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Psychosocial Rehabilitation of IDPs Visual images Children are asked to close their eyes and imagine the following: • • • • a hand is slowly writing their names on a piece of paper; a hand is slowly writing a one digit number, followed by a two digit number, three digit number, etc., until the last distinguishable number. Keep the figure before your inner vision for 1 or 2 minutes; a hand is slowly drawing a golden triangle, a blue circle, a rainbow; a hand is slowly drawing a white rose, which gradually turns red.

The list of objects described can become more complex and include landscapes, people, and even abstract concepts and events involving the children (“I am standing in a field,” “I am standing on the top of a mountain,” etc.). Situations that are potentially traumatic for children should be avoided. Tactile images Children are asked to imagine that they pat a cat or a dog, that they feel their skin, or that they touch newly baked bread, a stream of water, a tree, or some sand. To simplify the exercise, images may first be combined with visual ones, but later the helper should help children to concentrate on tactile ones only. Olfactory images Children are asked to imagine they smell freshly baked bread, wheat-flour, grass, fire, smoke, and perfume. Gustatory images Children are asked to imagine the taste, temperature and consistency of a banana, walnuts, hot chocolate, or a cake. Auditory images Children are asked to close their eyes and to listen to a voice, to his/her name being said, to the rain, to a creaking door, or to a bell fading away. Images of body sensations Children are asked to imagine that they are walking then running along the beach, they feel the movement of their muscles, they are climbing a tree, chopping wood. When performing these exercises, children should avoid excessive tension. If there


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the facilitator should be aware of the strong impact that they may have on children. which can be internalised during the process of personality development and develops the children’s ability to conceptualise an empathetic understanding. Children lie on the carpet. love. and some strong ethical principles. the facilitator should stand by the child and support him/her in overcoming the painful memories of his/her trauma that he/she might express through the discussion. sayings) can be successfully used in psychosocial rehabilitation for illustrative purposes.2. and to develop forgiveness and tolerance.4 Metaphors Metaphors (fables. Negative values of old tales (about women’s roles. 49 Chapter 3 . Below is a Chinese tale the helper can use in the sessions. a caring attitude towards others. Metaphors help children to realise basic values (friendship. The function of the metaphors is to trigger the child's mental activity. The “Mandala” can serve as an example of a non-structured exercise that fosters free imagination.Psychosocial Rehabilitation of IDPs is something they cannot manage to do. They offer models. parables. When telling metaphorical stories. Later. so that their heads are at the centre of a circle and their legs on the outer line of the circle (or vice versa). and faithfulness). 3. for instance) and global themes should be repeatedly discussed from different perspectives in group sessions. they should not be too persistent. Children can let themselves imagine what they wish and then discuss it in a group discussion. and should shift to the next exercise or give up their efforts for a while. to generalise personal experiences. The facilitator instructs them to close their eyes and to breathe slowly. Exercises in active imagination enable us to improve children's emotional state “here and now” and has many positive effects that extend beyond the session.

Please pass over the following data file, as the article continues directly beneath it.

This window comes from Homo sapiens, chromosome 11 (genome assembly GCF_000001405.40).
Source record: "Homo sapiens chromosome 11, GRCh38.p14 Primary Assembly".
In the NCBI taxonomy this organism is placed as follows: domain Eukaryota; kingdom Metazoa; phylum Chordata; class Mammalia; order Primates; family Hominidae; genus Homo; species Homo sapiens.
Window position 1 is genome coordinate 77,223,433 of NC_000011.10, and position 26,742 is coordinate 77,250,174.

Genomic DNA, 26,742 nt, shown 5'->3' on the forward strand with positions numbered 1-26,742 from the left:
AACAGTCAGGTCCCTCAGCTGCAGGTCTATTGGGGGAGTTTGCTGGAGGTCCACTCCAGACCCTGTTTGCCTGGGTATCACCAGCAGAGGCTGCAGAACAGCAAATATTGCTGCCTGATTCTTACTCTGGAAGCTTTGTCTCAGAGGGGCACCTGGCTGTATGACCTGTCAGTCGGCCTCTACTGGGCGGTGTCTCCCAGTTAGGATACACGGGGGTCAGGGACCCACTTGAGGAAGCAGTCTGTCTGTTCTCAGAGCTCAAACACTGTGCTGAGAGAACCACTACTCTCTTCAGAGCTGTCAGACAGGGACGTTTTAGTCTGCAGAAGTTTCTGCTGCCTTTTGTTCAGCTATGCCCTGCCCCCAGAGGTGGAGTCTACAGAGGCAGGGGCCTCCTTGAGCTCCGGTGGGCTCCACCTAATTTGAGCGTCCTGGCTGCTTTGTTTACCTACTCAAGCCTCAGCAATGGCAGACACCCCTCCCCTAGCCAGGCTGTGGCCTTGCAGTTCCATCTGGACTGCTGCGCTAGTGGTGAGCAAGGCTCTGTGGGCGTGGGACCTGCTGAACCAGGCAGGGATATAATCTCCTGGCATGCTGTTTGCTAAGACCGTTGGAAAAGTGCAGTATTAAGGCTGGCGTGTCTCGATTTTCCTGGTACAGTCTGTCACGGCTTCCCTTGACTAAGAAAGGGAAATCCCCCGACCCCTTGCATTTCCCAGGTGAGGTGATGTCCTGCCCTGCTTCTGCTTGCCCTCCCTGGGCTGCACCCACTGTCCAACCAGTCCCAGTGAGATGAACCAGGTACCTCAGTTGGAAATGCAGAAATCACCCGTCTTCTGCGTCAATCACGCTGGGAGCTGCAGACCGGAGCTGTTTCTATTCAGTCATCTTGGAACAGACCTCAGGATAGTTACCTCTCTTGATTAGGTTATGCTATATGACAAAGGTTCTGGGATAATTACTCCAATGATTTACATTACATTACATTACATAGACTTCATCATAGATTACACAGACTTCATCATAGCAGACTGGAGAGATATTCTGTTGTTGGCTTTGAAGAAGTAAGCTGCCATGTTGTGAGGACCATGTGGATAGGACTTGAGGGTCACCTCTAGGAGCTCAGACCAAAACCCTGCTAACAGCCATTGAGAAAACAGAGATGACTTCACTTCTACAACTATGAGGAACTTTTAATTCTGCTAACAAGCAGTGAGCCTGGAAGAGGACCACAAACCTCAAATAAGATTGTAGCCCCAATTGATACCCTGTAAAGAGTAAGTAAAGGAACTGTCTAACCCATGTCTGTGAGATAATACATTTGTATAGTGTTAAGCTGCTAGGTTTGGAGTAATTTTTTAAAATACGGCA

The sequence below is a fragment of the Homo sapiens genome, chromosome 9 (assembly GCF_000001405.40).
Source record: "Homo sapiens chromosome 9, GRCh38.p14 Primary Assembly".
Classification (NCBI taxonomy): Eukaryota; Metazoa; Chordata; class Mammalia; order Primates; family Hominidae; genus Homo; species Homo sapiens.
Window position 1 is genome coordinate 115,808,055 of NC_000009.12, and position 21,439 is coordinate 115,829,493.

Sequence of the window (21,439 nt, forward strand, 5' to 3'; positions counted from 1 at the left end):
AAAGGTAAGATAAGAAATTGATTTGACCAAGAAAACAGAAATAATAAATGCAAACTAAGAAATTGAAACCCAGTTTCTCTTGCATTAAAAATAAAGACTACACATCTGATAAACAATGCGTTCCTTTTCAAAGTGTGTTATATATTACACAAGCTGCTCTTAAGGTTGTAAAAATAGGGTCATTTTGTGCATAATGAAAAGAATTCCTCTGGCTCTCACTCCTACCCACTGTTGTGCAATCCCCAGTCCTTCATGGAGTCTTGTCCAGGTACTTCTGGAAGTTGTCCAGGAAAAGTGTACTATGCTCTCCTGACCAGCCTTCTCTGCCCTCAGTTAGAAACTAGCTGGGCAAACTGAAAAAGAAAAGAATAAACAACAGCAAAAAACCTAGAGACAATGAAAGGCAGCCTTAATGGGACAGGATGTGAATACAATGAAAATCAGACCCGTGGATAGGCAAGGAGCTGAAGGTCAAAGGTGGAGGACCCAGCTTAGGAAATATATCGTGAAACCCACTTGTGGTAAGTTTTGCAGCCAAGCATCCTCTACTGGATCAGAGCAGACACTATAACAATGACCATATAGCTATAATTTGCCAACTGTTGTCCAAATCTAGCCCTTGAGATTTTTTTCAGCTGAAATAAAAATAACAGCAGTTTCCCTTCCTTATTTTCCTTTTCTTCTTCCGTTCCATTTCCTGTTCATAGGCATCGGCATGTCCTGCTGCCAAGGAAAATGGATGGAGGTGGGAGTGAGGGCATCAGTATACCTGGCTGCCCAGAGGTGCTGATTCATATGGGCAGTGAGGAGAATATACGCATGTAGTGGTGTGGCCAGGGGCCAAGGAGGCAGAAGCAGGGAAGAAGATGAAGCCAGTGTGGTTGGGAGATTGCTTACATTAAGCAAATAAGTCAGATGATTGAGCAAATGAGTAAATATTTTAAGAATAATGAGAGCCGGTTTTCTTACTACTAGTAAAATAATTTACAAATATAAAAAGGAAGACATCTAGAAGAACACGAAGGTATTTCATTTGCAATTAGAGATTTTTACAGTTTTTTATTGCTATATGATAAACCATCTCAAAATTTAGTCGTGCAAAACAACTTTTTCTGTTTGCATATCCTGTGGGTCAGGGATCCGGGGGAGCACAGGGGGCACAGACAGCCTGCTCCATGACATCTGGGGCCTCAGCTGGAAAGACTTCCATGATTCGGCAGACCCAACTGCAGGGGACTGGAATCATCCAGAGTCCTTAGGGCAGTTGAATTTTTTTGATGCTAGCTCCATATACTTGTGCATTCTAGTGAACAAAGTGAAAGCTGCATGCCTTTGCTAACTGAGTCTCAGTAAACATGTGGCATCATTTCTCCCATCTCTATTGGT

who had a collection of horses.” quietly answered the peasant. The neighbours told the peasant: “What a misfortune! You have nothing now. the peasant’s only son fell off the horse and broke his leg. misfortune or what. The peasant sold part of the horses and gained quite a lot of money. The ruler was quite amazed and decided to visit the peasant himself. The peasant refused to sell his horse. The ruler of the country. When seeing the horse. Mothers of the young people said to the peasant: “Lucky you! Your son is a cripple. by showing how difficult it is for people faced with crisis to perceive the consequences and meaning of this event. by discussing the difference in reality perception (reality viewed by the peasant and neighbours). “This horse is my friend. at least.” “Who knows. Other peasants said to him: “What a fool you are! How could you give up half of the kingdom? It will serve you right if you die in misery and poverty. How can I sell it?” – he said. The neighbours approached the peasant again and said .” was the peasant's answer. After some time the horse returned and brought a horse-herd with it. but he is. but that there are “ups and downs.Psychosocial Rehabilitation of IDPs “Who Knows” Once upon a time there was a peasant who had a pure bred horse. but the peasant did not accept the deal. Then the ruler approached the peasant with his people. Soon a war started and all the young men from the village were taken to the army.” was the peasant's answer… The facilitator may then direct group discussion in different ways: • • • • • by emphasising the phenomenon of friendship (between the peasant and his horse). One stormy night the horse broke away from the stable and disappeared.” “Who knows. “How clever you were not to get desperate when you lost the horse! It brought you luck” – said the neighbours. no kingdom. no horse.“What a misfortune! Your son became a cripple because of this horse!” “Who knows what it is. but the peasant was firm in his decision.” “good and bad”. but the peasant's son stayed at home. “Who knows. Once.” was the answer. alive. by stressing the phenomenon of two sides of the coin (each event has its positive and negative aspects).” was the answer. he offered the peasant half of his kingdom in exchange.” “Who knows. by showing children that we do not live in a black and white world. learned about the peasant's horse and sent someone to buy it. loaded with silver and gold. 50 Chapter 3 .